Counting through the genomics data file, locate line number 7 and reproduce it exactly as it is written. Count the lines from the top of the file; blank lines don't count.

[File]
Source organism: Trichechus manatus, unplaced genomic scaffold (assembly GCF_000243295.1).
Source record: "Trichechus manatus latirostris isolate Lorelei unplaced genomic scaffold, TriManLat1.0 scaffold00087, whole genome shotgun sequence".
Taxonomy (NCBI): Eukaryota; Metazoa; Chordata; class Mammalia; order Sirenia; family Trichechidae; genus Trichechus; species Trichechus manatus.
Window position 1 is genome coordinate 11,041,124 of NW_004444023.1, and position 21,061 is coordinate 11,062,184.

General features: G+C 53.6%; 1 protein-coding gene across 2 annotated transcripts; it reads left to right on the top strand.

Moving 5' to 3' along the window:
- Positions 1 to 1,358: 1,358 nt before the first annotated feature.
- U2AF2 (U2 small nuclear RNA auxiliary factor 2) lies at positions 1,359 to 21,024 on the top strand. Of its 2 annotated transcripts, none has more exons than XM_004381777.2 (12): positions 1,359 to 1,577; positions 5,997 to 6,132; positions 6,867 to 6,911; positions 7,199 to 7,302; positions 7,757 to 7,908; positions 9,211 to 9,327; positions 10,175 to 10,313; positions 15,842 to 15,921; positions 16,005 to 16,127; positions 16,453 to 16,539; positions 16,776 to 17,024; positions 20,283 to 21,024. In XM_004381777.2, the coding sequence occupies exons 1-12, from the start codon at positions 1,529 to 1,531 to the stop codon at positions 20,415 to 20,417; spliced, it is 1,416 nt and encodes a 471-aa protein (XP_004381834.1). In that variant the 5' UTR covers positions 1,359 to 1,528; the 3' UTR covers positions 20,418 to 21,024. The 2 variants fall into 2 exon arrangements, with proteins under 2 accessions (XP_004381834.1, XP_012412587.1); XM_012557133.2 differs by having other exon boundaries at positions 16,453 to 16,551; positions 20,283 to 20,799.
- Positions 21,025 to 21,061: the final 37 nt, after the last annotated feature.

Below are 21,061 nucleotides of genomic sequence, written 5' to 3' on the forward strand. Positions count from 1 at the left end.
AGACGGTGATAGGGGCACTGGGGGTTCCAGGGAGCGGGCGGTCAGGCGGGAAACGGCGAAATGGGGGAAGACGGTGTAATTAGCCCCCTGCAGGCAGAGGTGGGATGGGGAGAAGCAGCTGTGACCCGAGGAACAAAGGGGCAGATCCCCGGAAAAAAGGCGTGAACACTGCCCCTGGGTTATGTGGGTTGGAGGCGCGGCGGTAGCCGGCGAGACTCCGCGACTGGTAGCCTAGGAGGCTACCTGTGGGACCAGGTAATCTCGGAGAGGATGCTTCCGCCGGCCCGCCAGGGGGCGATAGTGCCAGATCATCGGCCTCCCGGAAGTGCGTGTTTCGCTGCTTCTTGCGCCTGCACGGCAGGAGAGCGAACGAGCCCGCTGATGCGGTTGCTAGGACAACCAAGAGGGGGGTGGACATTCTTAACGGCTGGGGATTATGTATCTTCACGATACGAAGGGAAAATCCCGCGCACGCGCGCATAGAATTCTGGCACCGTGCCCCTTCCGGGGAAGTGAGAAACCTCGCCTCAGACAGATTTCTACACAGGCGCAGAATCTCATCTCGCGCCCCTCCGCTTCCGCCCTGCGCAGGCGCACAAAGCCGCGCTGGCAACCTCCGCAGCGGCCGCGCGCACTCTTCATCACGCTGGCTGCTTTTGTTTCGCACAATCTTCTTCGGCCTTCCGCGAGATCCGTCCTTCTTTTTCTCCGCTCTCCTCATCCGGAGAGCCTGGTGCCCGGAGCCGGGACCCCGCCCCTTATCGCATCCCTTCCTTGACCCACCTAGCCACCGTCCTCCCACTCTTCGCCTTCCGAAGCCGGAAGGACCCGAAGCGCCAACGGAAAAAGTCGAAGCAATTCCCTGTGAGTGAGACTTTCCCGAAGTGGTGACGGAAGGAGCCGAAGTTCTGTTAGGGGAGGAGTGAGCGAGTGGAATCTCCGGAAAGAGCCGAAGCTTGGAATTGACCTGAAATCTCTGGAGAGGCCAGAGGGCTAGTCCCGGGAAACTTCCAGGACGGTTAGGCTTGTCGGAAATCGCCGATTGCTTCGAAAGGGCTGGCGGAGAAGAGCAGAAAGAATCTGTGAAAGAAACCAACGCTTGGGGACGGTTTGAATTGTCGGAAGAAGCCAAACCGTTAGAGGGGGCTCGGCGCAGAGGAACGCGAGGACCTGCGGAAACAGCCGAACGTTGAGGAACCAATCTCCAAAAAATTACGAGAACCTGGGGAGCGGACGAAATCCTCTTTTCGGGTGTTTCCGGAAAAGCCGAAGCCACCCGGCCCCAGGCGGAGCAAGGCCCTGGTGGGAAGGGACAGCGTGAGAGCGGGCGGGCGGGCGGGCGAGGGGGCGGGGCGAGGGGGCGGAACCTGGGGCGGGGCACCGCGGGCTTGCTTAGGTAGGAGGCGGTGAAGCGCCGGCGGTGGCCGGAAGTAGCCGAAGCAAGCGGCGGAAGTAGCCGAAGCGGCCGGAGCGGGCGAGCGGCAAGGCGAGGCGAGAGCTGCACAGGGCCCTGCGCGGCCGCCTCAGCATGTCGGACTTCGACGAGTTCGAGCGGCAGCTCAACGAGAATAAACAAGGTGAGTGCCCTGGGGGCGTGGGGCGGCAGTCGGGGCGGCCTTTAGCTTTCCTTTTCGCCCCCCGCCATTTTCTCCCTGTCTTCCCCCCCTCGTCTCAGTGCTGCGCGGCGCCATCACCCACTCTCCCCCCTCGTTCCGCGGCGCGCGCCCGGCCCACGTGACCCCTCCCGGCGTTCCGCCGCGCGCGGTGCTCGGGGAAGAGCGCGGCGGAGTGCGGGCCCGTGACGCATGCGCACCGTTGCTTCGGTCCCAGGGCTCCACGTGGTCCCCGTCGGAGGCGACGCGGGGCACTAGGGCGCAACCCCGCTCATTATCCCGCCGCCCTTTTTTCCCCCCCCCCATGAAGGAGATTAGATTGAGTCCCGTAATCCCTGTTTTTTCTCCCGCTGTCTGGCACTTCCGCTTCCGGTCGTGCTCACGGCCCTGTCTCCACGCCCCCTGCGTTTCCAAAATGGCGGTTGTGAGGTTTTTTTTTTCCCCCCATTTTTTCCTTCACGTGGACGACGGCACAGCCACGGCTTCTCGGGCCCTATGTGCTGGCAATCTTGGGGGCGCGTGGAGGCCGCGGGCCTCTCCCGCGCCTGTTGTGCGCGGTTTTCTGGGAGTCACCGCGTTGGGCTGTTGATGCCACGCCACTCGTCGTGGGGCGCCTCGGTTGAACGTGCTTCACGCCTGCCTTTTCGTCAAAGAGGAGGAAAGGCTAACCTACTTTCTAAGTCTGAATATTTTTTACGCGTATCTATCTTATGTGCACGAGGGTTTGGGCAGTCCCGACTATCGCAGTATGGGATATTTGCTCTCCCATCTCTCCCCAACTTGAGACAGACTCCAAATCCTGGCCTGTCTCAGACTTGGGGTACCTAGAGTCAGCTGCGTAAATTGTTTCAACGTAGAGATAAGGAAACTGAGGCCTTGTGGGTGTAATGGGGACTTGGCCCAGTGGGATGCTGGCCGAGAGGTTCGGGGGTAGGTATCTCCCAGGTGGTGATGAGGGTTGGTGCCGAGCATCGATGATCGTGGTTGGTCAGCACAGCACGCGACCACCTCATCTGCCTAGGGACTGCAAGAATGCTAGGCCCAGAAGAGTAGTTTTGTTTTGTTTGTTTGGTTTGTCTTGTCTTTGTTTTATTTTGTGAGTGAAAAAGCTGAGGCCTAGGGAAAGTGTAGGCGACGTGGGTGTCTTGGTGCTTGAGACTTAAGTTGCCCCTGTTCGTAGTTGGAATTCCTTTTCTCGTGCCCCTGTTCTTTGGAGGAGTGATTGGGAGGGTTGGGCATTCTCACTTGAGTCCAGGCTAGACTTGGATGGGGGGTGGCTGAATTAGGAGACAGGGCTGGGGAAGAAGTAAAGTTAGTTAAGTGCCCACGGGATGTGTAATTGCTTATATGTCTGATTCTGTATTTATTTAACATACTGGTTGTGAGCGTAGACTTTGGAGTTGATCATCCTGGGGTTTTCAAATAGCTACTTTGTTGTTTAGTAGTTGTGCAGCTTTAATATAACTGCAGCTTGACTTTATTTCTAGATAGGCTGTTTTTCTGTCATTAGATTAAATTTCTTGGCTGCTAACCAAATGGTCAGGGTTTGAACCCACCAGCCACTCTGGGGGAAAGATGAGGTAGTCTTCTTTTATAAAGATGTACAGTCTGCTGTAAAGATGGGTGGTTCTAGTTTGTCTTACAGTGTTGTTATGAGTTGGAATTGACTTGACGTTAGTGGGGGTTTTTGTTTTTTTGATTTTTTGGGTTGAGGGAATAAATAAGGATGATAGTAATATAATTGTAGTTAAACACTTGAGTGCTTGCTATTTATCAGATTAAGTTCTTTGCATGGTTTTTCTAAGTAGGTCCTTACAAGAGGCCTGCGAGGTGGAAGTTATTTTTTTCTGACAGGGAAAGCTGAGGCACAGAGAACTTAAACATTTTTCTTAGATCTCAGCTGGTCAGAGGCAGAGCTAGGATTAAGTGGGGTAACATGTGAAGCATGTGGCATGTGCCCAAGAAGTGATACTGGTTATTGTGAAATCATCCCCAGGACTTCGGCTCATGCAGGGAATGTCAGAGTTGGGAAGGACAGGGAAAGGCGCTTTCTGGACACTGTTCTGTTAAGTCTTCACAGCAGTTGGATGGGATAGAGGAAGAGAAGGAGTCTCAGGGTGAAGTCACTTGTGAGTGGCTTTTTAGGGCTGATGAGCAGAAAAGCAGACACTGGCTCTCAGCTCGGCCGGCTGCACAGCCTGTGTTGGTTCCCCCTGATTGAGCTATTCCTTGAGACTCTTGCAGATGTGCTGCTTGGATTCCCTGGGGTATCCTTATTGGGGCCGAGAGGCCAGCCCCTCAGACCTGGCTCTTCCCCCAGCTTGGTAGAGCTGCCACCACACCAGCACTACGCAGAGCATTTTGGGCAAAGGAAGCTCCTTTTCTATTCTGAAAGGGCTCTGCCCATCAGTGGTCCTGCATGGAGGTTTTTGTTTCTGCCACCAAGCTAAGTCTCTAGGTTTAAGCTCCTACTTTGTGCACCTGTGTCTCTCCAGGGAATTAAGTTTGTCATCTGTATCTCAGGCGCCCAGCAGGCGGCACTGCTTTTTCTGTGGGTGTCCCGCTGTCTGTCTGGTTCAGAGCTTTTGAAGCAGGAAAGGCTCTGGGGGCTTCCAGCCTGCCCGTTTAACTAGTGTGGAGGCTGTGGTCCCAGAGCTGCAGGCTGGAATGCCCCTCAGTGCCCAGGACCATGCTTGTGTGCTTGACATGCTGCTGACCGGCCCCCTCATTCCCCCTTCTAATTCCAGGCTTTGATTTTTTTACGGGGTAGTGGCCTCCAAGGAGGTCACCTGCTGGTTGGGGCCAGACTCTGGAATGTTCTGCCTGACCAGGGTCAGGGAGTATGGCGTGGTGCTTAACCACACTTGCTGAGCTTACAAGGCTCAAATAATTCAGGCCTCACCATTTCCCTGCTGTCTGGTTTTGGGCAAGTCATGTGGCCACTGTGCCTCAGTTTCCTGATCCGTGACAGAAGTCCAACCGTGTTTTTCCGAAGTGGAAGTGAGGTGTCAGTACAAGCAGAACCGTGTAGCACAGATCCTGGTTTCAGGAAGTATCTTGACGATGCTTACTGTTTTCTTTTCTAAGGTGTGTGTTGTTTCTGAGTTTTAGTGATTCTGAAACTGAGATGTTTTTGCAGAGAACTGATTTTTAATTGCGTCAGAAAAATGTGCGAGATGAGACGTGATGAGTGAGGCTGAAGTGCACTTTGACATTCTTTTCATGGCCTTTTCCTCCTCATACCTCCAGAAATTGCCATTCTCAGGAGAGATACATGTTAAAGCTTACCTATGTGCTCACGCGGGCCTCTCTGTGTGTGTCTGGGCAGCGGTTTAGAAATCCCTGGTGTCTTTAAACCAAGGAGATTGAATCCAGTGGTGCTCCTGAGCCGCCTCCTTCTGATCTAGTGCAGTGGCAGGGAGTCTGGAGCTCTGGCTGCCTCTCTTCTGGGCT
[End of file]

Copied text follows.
- Positions 1 to 1,358: 1,358 nt before the first annotated feature.